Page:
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Discussion Starter #1
Can anyone tell me what the difference is between a Tiptronic and F1 gearbox?

I've read the Tiptronic is just a typical automatic with some manual control and fancy buttons. And the F1 uses an electrohydraulic clutch?

Unfortunetly I still don't understand the mechanical differences here.

and maybe why the F1 is better.
 

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Triptronic is an automatic gearbox with the gears changable manually via up and down buttons on the steering wheel.

F1 gearbox is a manual gearbox with the change done via electrical means and the up and down change can be made using paddles found on either side of the steering wheel. Right for up change and left for downchange. F1 cars currently use this system.
 

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Discussion Starter #3
Ok, that pretty much just confirms what I already knew. Maybe I will try to re-word my question. Basically what I know is with an Automatic you put it in drive and a computer decides when to change gears for you, where as a manual you chose. (simplified obviously)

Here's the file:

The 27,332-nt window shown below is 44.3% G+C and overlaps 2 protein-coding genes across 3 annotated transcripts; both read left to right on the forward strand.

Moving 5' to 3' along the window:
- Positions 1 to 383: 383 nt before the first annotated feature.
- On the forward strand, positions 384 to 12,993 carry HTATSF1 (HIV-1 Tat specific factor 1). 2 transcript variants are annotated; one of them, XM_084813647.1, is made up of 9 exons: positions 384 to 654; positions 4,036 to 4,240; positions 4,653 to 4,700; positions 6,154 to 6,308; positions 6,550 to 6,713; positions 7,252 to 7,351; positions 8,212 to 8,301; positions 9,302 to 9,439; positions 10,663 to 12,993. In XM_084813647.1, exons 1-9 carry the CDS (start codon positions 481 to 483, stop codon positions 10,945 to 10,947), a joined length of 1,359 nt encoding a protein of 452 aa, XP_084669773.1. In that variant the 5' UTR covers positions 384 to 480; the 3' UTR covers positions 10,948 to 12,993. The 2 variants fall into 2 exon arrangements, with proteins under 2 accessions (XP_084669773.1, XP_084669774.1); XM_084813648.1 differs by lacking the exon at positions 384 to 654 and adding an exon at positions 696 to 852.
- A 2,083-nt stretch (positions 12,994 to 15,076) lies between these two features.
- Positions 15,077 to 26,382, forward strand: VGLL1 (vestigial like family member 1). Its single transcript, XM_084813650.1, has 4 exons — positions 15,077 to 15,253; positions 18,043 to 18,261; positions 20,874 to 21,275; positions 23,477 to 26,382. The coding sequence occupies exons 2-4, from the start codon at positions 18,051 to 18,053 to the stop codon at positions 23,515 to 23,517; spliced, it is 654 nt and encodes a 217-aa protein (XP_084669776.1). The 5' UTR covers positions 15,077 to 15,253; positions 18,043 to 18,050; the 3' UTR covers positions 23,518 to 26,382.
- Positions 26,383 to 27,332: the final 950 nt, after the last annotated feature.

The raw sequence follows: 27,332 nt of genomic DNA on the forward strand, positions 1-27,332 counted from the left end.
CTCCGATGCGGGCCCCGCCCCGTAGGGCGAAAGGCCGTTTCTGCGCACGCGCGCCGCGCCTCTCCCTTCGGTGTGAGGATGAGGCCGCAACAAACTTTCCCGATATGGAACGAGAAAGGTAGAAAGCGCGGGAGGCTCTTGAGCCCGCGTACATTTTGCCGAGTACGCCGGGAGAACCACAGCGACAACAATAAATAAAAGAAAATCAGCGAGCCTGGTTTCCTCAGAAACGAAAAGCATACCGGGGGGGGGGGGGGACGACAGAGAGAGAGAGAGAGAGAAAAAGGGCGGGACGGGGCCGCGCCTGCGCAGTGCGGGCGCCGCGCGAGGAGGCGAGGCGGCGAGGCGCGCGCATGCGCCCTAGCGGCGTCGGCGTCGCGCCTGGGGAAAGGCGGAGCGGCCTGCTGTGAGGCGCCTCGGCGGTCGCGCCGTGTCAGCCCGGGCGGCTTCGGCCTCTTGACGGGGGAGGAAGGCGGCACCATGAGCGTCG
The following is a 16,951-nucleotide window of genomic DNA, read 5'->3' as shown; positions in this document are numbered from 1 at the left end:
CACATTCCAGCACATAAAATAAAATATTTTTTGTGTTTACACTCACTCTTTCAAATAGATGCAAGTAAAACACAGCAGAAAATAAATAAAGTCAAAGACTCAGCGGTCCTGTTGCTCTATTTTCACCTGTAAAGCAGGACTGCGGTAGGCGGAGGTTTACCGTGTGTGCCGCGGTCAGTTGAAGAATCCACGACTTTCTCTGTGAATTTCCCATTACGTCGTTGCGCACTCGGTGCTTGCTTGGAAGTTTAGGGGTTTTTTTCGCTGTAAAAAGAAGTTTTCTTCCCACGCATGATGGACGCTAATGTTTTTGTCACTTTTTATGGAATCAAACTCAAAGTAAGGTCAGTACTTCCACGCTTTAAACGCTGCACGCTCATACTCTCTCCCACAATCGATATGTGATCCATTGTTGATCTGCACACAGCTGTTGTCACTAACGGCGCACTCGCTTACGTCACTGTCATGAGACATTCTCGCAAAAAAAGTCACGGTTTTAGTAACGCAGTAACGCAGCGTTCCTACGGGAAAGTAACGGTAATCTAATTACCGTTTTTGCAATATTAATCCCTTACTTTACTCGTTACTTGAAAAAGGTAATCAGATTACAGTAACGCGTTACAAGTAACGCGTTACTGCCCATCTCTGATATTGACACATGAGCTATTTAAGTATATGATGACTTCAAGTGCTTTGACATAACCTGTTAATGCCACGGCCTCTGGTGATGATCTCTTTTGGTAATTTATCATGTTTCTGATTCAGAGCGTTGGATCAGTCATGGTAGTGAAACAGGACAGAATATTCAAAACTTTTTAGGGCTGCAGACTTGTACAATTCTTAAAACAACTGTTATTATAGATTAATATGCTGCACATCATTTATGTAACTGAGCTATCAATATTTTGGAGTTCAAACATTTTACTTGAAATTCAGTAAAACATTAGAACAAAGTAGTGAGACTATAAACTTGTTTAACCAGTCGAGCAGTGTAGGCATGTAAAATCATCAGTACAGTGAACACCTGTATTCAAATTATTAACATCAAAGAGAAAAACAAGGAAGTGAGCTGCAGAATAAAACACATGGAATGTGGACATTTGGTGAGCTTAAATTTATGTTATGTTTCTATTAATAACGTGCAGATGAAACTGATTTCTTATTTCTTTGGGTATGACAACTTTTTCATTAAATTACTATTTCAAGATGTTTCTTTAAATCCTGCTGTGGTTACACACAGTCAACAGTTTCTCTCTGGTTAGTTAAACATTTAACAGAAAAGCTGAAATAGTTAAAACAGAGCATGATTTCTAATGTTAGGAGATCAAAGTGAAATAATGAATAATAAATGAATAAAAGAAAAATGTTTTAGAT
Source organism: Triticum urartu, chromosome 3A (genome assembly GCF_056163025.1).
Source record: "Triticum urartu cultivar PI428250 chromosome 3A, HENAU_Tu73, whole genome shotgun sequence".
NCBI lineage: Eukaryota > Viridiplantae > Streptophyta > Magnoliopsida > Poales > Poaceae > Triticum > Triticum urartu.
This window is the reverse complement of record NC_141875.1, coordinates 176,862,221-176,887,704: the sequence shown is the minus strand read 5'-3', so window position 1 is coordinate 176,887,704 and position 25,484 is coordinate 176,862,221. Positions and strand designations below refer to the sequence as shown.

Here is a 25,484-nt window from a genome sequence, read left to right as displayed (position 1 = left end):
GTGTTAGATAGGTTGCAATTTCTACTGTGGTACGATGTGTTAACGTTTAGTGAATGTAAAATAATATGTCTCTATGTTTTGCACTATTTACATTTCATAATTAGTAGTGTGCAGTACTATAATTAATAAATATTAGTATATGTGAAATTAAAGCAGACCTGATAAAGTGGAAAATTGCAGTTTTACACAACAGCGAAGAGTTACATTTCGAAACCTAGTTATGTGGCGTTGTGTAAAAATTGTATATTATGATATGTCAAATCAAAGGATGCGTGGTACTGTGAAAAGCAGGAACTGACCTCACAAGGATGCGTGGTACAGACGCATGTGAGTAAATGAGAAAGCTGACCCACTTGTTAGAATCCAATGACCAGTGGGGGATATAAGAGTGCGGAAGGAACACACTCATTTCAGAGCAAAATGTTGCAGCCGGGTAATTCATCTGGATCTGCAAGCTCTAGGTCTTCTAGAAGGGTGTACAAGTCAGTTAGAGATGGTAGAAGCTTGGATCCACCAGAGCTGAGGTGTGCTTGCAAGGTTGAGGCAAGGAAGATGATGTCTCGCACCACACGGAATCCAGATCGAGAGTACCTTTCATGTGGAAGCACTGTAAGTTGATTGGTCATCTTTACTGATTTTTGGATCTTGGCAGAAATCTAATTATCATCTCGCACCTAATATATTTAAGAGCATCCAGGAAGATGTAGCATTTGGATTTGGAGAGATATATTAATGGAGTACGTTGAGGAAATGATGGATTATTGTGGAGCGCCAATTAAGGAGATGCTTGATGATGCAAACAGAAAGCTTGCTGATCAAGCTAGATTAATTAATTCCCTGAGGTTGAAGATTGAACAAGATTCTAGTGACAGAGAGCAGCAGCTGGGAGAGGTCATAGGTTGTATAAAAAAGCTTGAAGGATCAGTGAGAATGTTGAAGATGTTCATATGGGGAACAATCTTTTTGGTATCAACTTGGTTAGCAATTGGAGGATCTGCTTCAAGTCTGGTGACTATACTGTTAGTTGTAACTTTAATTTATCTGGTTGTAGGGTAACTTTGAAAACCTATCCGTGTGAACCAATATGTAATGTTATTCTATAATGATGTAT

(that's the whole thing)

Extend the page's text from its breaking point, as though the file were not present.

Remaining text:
So my question would be, what is the difference then between an "automatic" that you can manually change with buttons and a "manual" with paddles, which can also be controlled by the cpu. Neither has a manually operated clutch, and both have the option to switch from Automatic to Manual. They seem to do the same thing (virtually) so what is it that sets them apart?
The F1 gears are changed electronically, but wouldn't the Tiptronic also have to be electrical considering you are using buttons. I guess Im looking for a technical breakdown of the two.
 

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Barchetta said:
Ok, that pretty much just confirms what I already knew. Maybe I will try to re-word my question. Basically what I know is with an Automatic you put it in drive and a computer decides when to change gears for you, where as a manual you chose. (simplified obviously)